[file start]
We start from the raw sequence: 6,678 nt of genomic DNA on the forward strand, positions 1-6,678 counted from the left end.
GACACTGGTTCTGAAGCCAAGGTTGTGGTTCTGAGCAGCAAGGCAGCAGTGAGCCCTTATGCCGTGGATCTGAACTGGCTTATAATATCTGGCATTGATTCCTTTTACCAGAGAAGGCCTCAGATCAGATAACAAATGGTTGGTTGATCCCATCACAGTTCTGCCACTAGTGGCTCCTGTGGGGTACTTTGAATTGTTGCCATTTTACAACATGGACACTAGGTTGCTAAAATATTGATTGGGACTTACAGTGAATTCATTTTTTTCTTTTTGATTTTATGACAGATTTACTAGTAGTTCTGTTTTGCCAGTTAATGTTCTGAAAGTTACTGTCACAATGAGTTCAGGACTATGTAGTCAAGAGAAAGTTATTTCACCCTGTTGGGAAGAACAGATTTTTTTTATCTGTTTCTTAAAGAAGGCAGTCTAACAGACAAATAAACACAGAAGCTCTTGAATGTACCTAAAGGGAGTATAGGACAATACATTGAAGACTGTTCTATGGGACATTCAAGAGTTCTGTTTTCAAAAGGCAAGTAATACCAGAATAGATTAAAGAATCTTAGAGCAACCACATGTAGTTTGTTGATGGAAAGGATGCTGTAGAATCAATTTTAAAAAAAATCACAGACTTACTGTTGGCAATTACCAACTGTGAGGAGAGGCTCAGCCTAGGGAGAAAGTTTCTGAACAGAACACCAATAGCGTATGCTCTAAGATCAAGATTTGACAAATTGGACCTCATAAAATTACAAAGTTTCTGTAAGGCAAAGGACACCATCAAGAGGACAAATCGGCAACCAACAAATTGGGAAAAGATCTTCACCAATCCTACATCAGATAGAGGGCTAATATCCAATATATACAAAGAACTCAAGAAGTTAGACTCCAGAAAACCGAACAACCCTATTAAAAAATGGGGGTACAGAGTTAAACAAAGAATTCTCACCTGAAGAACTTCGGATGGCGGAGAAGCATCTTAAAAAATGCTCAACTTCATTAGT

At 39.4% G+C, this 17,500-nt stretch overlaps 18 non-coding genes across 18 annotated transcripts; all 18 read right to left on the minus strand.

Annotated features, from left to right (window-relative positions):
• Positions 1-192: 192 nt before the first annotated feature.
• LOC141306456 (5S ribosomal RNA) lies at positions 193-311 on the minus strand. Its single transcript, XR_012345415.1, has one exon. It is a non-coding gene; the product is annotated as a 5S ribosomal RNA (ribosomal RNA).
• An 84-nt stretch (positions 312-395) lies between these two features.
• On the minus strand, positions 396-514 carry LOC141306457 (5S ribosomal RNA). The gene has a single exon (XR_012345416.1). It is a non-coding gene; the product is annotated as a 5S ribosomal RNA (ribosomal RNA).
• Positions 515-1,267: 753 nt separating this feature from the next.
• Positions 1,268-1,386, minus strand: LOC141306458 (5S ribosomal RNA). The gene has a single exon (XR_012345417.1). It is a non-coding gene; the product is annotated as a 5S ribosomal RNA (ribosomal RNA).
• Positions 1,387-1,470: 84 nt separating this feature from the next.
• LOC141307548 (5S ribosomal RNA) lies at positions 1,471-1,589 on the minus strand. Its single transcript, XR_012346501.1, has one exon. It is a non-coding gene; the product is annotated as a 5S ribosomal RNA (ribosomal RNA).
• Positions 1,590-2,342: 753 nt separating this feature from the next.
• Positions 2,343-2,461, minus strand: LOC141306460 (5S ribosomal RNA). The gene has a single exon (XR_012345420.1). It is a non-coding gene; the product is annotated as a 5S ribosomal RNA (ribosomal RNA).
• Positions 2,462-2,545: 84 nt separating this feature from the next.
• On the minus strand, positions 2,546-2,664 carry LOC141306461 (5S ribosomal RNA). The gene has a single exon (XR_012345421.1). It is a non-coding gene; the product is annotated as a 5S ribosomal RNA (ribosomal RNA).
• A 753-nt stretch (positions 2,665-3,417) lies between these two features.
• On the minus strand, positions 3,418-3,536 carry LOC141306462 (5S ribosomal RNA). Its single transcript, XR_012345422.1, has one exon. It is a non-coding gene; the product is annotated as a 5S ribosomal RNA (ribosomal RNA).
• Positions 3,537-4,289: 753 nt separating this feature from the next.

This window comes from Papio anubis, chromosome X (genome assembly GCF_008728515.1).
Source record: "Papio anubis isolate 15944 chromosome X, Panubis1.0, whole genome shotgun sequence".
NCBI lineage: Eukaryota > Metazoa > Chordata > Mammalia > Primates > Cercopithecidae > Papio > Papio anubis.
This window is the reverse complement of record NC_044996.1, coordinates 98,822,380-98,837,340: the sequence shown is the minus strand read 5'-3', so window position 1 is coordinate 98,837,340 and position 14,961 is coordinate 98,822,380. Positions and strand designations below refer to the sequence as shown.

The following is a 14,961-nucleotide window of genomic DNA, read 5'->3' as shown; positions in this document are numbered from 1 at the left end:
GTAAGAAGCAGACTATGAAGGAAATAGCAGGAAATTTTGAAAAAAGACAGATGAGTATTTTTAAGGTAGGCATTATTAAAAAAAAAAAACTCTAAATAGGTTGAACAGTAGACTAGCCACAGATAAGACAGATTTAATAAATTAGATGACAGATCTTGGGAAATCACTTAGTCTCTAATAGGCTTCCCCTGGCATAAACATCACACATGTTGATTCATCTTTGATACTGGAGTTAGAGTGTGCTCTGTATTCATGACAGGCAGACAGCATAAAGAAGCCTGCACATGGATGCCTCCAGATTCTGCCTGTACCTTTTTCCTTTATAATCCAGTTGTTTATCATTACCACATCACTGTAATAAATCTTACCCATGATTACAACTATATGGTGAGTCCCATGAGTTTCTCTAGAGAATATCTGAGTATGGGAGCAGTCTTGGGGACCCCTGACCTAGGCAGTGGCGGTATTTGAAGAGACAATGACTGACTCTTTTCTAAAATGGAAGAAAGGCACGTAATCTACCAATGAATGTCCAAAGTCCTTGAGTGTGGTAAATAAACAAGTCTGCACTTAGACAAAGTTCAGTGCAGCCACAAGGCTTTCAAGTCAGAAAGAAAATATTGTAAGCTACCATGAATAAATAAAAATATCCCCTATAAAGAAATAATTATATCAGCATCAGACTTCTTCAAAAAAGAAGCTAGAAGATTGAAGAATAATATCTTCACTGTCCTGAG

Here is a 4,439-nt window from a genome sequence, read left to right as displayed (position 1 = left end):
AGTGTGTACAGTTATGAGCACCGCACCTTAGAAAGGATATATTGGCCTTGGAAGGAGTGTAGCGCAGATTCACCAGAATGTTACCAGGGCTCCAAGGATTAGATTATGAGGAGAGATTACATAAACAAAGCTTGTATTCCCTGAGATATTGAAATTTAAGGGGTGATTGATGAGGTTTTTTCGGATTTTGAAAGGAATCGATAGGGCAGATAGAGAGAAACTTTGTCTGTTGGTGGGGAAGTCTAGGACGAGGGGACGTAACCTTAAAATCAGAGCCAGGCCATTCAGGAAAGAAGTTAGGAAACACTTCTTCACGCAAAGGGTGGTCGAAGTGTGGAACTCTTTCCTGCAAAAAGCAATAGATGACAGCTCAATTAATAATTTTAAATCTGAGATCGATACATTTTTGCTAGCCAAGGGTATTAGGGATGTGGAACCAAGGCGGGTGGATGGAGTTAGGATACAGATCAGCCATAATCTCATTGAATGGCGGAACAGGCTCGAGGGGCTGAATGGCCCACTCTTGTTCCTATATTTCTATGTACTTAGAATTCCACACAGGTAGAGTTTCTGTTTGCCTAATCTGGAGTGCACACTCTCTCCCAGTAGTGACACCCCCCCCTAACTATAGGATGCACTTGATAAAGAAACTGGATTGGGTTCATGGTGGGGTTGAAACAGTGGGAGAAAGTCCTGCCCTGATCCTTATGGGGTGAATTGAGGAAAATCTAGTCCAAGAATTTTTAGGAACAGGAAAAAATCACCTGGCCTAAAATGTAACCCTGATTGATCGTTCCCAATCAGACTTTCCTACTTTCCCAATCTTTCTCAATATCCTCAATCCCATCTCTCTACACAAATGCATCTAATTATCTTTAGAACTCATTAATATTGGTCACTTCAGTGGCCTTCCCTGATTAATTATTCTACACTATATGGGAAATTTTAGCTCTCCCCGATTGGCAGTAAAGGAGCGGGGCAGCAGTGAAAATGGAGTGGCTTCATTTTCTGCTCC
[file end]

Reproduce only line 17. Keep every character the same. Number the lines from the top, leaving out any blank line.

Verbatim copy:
• A 753-nt stretch (positions 2,665-3,417) lies between these two features.